Sponsored each year by the Alabama Farmers Federation, the Outstanding Young Farm Family Awards Program recognizes young farmers between the ages of 18 and 35 who do an outstanding job on the farm and in the community.
Division winners representing 10 commodities were selected in February. Of those, six finalists will compete for the title of overall Outstanding Young Farm Family for 2012. The winner will be named at the Federation’s 91st annual meeting in December.
The overall winner will receive thousands of dollars in cash and prizes including: a nicely equipped 2013 Chevrolet or GMC pickup truck, courtesy of Alfa Insurance and Alabama Farmers Federation; a John Deere Gator XUV, courtesy of Alabama Farm Credit and Alabama Ag Credit; lease of a John Deere tractor, courtesy of SunSouth, TriGreen Equipment and Snead Ag dealers; and a personal computer system from Valcom/CTS Wireless. Alabama’s top young farm family will represent the state in the American Farm Bureau Federation’s Achievement Award competition at its January 2013 annual meeting in Nashville.
Three remaining division finalists are featured in this issue.
Sharing a love of football, family and faith, Talladega natives Matt and Mandy Armbrester are the epitome of an all-American Southern family. Toss in Matt’s role as a farmer and their combined support of agricultural education, and it’s clear their enthusiasm for agriculture helped earn them a place as one of six finalists in the Alabama Farmers Federation’s Outstanding Young Farm Family competition.
Named the overall finalist in the Wheat and Feed Grains Division, the Armbresters grow 207 acres of corn, 520 acres of soybeans, and rotate 200 acres of cotton and wheat. They also work 500 stocker calves on 416 acres of open pasture land. While farming is a life they enjoy, Matt and Mandy admit it wasn’t always their master plan.
“My first love was football,” said Matt, who received a full scholarship to the University of Kentucky. “My dad and uncle farmed so I was always around agriculture, but I loved being on the field more than working in it.”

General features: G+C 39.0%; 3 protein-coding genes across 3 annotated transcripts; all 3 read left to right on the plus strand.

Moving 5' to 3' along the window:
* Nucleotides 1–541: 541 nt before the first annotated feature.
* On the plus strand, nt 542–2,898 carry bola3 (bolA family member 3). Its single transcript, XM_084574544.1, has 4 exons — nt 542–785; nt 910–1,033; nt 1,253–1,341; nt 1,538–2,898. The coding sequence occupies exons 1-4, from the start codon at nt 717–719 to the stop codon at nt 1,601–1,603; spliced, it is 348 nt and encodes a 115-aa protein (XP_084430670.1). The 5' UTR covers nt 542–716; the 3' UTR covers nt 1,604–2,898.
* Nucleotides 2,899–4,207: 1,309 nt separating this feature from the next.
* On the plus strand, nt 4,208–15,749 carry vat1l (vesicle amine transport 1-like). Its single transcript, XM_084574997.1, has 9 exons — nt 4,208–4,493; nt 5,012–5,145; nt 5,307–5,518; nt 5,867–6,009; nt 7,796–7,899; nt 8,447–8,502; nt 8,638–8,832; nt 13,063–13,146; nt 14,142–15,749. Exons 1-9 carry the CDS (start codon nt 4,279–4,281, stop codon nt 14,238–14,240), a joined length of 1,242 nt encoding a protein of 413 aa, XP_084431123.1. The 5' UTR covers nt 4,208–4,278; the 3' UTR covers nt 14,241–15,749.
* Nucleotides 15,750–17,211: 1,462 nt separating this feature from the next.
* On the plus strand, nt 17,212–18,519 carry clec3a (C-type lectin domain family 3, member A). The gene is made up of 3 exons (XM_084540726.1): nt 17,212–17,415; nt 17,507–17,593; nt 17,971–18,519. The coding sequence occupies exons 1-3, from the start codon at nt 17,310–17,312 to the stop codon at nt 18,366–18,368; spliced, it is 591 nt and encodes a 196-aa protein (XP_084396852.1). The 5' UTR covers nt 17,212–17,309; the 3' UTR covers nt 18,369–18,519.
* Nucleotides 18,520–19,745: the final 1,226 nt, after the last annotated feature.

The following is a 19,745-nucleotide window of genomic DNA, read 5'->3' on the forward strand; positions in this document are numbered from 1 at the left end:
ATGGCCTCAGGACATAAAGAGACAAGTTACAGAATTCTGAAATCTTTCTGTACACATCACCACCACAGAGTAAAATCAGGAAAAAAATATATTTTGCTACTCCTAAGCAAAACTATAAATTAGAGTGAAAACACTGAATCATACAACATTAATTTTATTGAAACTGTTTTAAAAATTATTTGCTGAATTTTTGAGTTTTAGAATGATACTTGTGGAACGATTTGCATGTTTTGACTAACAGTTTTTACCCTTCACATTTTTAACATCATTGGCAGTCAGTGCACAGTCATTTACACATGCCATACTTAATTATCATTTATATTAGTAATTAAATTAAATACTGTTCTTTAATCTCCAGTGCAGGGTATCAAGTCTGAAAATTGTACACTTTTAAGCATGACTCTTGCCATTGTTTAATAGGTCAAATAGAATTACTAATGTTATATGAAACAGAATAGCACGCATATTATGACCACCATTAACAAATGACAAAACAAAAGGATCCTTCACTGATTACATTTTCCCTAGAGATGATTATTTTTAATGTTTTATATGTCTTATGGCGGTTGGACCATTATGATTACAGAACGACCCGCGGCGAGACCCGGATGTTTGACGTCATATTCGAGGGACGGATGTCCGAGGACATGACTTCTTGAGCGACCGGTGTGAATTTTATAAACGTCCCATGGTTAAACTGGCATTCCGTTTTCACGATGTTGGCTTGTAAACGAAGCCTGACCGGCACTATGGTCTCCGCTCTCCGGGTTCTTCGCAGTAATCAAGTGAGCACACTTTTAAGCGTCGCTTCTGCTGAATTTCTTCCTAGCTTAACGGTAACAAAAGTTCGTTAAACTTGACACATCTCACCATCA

Though Mandy says she helps Matt on the farm when she can, her primary job for the past 11 years has been teaching.
“I love being a teacher, and I try to incorporate agriculture in my classroom as often as I can,” said Mandy. “It’s amazing how many students don’t know where their food comes from. From my farm experience and working with the Ag in the Classroom program, I’m able to share my love of agriculture with others.”
Matt said he also knows first-hand just how many people aren’t aware of where their food comes from and what ‘modern-day farmers’ look like.
“I came home from Kentucky and finished out my college career at Troy University. After graduation, I took a job as the inaugural coordinator of the Mobile Dairy Classroom program,” recalls Matt. “A lot of my time was spent in cities, and folks were just captivated by the milking process. The urban demographic was so separated from the rural way of life.”
Since Matt left his post as Mobile Dairy Classroom coordinator to work full-time as a farmer, the Armbresters have experienced their share of challenges. Matt injured his knee the first year and was forced to sit out from a bulk of the work and harvest. Expecting things to get better the next year, the Armbresters were dealt another surprise — the premature arrival of their son, Hayes, now 16 months. While the bulk of serious problems are behind them, Matt and Mandy agree the lifestyle they enjoy is worth the challenges met.
“Despite high input costs, increasing expenses and equipment breakdowns, being a full-time farmer is a decision I’m glad I made. It isn’t a job — it’s a lifestyle,” explained Matt. “I can’t imagine doing anything else.”
In addition to farming and teaching, Matt and Mandy are members of the Talladega County Farmers Federation, where he serves as Young Farmers chairman and she serves as the Ag in the Classroom coordinator. They are members of First Baptist Church of Talladega.